Illinois 18th Congressional District: A Safe GOP Seat: Don’t Expect a True New Face

By: Andrew J. Englund

As a member of the 18th Congressional District in Illinois, I felt the need to write about the resignation of Congressman Aaron Schock, effective March 31, 2015. Don’t expect a strong conservative to take the seat in the special election. I do not want to see a carpet bagger run for the 18th district seat. There are qualified conservatives in the district, however an Illinois and national establishment Republican will likely win the seat and will hold it until he chooses to retire or is forced to resign.

I voted for Aaron Schock in 2012 and 2014. I was a part of the 17th Congressional District before the 2011 redistricting and I happily voted for Bobby Schilling in 2010. I was not yet 18 for the 2008 election. I voted for Schock because I believed that his youth would be a welcoming change in Washington D.C. However, I couldn’t have been more wrong. As with so many others, he went to D.C. with the intention of changing D.C. and D.C. changed him. The corruption, money, and power in D.C. was far too appealing for Schock. Schock never faced a strong primary challenge, in the 2008 primary he received 72% of the vote and did not have a challenger in 2010, 2012, or 2014. He handily and easily won his general election campaigns: 59% in 2008, 69% in 2010, 74% in 2012, and 74% in 2014.

Illinois 18 is a safe GOP seat, according to the Cook PVI it is R+11. It has been in Republican hands since 1939. Jessie Sumner held the seat from 1939-1947. Edward Jenison held the seat from 1947-1949. Harold Velde held the sea from 1949-1957. Robert Michel held the seat from 1957-1995, serving as House Minority Leader for 14 of those years. Ray LaHood held the seat from 1995-2009 and served as Obama’s Secretary of Transportation from 2009 to 2013. For Ray LaHood’s elections he won 60% in 1994, 59% in 1996, 100% in 1998, 67% in 2000, 100% in 2002, 70% in 2004, and 67% in 2006.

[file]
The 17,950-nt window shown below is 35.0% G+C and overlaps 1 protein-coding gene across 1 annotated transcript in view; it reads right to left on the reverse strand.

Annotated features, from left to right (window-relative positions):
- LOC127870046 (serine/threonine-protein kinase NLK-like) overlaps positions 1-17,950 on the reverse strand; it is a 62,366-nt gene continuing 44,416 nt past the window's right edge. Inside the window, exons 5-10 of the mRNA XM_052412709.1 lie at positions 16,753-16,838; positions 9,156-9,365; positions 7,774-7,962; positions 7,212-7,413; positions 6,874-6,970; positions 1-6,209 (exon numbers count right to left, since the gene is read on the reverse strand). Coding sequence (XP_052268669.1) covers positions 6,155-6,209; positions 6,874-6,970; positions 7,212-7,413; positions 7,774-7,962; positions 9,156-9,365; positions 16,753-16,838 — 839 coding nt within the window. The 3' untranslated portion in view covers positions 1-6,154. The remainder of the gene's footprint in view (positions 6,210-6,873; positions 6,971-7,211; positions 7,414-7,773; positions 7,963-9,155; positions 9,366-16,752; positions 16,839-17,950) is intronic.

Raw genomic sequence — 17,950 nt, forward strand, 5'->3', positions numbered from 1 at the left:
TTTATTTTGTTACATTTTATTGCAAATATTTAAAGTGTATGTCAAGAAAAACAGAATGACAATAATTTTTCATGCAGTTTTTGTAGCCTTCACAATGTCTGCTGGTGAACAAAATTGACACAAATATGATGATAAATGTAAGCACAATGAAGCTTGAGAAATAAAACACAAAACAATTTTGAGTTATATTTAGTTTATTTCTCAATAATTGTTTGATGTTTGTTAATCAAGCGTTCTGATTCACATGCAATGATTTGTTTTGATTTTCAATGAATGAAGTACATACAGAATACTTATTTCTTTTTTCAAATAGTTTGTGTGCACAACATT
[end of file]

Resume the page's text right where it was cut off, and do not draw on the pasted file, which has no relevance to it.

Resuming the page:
The seat is safe, now is the chance for the constituents of Illinois 18 to choose a conservative. Illinois 18 has not had a consistent conservative in the seat. Aaron Schock has a 75% American Conservative Union (ACU) lifetime rating, with a 52% rating in 2013. In his freshman year (2009) he had an ACU rating of 92%, he had a promising start. Ray LaHood has a 70% ACU lifetime rating, with a 36% rating in his final year (2008).

Schock’s frivolous spending end extravagant lifestyle is common knowledge. He ignored his constituency and focused on self-promotion. He had potential, however he fell into the swamp that is Washington D.C. and was unable to rise above that swamp. I still like Schock as an individual, but I am glad that he will no longer be my congressman. In his resignation statement, he said that he had become a distraction for the district. A truer statement has never been spoken. Thank You Congressman Schock for recognizing that you were a distraction, you had to leave.

Now onto his replacement. According to the Chicago Tribune, State Senator Darin LaHood has stated that he will run for Schock’s seat. Darin LaHood is the son of Former Congressman Ray LaHood. LaHood would not be a new face for the district. Illinois 18 deserves better than to replace Schock with his predecessor’s son. Darin LaHood does have a 100% rating in the 2013 ACU State Legislative Ratings. Former state Representative and former Lt. Governor Nominee Jil Tracy is also considering a run for the seat. Tracy has a 90% ACU rating in the 2013 ratings. Tracy would be a far better choice for the district than LaHood. She remembers her constituents and works hard for them. Tracy will have to overcome the name-recognition and political machinery advantage that LaHood will have. If Tracy runs and if she wins she would be a strong conservative voice for the 18th district.